Termite Control Using Orange Oil

Every year termites attack thousands of homes and buildings. Americans spend millions of dollars annually to treat termites and to repair the damage that they cause.

Products that contain citrus extracts have proven to be toxic to insects. Since these products are derived from citrus, they have very low toxicity to humans. Many people consider orange oil and other citrus–based insecticides as alternatives to conventional termite control methods.

There are three types of termites in the United States. Subterranean termites are the most common and they attack the largest number of homes every year. They are found I every state except Alaska. Subterranean termites live under the ground and move up into houses through tiny cracks. They make mud tubes when they must travel across open spaces. When they eat wood, they often use soil particles and feces to pack the damaged wood so their environment stays humid.

Drywood termites attack wood that is above the ground. They live in the wood and do not ever have contact with the ground. They are common along the Pacific Coast, the desert Southwest, the Gulf Coast, the Southeast, and the Mid–Atlantic part of the United States.

Dampwood termites live in wood that is very moist. They are found along the Pacific Coast, the Desert Southwest, and in Florida.

When termites attack wood, they eat it from the inside. They hollow it out to make galleries where they hide. When termites come near the surface of the wood, they often cause paint or wall covering to peel or become uneven. Drywood termites push their fecal pellets out of the galleries. The pellets usually form small piles below the hole. These signs are clues to indicate the location of termite galleries.

If the termite galleries can be located, it is possible to inject an orange oil insecticide. The orange oil insecticide will kill the termites that come in contact with it. This treatment can be effective for small infestations of drywood termites. Drywood termite colonies are very small and they grow very slowly.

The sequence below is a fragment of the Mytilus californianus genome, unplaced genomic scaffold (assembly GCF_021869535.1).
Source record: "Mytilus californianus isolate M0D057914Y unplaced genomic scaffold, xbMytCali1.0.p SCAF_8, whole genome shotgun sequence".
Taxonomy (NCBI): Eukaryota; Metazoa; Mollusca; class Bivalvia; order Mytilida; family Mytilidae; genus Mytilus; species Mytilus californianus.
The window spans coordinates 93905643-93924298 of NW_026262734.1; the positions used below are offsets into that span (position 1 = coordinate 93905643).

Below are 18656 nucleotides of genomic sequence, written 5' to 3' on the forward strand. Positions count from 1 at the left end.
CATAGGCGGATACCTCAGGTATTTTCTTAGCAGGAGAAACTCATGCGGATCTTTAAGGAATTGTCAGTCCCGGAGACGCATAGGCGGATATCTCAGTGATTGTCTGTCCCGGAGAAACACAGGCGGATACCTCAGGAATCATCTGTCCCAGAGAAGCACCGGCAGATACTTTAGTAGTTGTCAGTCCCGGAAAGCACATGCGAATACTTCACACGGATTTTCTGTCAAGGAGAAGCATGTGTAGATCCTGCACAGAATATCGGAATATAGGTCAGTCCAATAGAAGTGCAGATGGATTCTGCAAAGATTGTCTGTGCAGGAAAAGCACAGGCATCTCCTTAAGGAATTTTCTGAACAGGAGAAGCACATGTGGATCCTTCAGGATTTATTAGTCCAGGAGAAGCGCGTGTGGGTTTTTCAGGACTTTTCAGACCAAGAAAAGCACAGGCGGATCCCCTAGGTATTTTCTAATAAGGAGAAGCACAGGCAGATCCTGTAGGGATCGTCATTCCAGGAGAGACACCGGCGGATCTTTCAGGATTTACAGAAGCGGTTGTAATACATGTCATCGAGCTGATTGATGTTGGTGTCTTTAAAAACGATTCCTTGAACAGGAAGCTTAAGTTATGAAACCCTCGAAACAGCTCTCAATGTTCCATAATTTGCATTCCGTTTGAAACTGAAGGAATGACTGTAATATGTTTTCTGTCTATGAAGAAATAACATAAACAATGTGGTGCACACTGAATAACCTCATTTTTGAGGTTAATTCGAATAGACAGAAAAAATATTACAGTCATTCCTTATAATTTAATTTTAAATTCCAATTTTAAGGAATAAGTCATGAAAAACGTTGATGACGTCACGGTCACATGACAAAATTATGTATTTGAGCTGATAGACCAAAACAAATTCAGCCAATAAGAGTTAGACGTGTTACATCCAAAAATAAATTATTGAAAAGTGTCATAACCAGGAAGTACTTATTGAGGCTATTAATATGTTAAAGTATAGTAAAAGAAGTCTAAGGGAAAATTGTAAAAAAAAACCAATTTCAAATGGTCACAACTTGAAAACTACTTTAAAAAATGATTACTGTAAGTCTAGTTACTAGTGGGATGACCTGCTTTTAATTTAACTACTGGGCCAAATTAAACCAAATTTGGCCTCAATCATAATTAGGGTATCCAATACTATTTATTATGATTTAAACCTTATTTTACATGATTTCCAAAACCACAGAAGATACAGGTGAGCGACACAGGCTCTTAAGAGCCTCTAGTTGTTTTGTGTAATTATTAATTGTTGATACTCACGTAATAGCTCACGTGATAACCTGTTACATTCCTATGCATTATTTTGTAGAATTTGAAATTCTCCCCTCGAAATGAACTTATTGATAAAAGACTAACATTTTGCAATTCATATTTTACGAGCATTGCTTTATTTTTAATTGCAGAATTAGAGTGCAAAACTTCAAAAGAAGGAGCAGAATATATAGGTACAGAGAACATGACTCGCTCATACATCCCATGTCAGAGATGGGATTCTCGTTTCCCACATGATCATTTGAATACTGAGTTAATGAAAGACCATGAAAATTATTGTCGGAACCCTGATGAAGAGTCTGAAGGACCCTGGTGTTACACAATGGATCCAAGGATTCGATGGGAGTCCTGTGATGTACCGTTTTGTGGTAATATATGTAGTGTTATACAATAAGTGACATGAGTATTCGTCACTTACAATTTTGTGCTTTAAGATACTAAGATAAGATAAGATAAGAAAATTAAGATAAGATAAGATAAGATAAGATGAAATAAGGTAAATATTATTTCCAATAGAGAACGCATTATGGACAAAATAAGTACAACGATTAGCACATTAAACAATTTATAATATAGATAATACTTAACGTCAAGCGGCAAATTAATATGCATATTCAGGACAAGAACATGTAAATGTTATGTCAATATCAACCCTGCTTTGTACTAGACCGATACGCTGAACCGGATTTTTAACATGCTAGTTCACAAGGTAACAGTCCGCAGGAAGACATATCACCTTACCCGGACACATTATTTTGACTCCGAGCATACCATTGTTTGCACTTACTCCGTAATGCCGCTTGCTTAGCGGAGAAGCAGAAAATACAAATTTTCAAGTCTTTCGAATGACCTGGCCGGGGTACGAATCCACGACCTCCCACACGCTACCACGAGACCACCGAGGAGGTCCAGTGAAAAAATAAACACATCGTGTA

There will be some challenges to this orange oil injection treatment.

The orange oil will gradually be absorbed into the wood inside the gallery. The air will cause it to become inactive over time. Termites that were not killed y the initial treatment can continue to eat and cause damage.

If the drywood termite colony is well established, it may have grown beyond the place where it started. There could be galleries that are not visible. There could also be colonies in other areas of the home.

If the termites are subterranean, there will usually be hundreds of termites in the ground. When they move up into the treated gallery, they will be repelled and they will move to another area. The treatment will not prevent them from attacking again.

Many times, orange oil insecticide can be used as part of a termite control program. Depending on the situation, it may be possible to combine this treatment with other types of treatments.

Liquid termiticide soil barrier, borate application to the wood, termite bait, and even structural fumigation are all treatments that have been used to control termites in millions of homes, Many homeowners call n a pest control professional when they suspect they have termites. These experts can make an inspection and identify the pest. They can explain the treatment options that are best for the particular situation.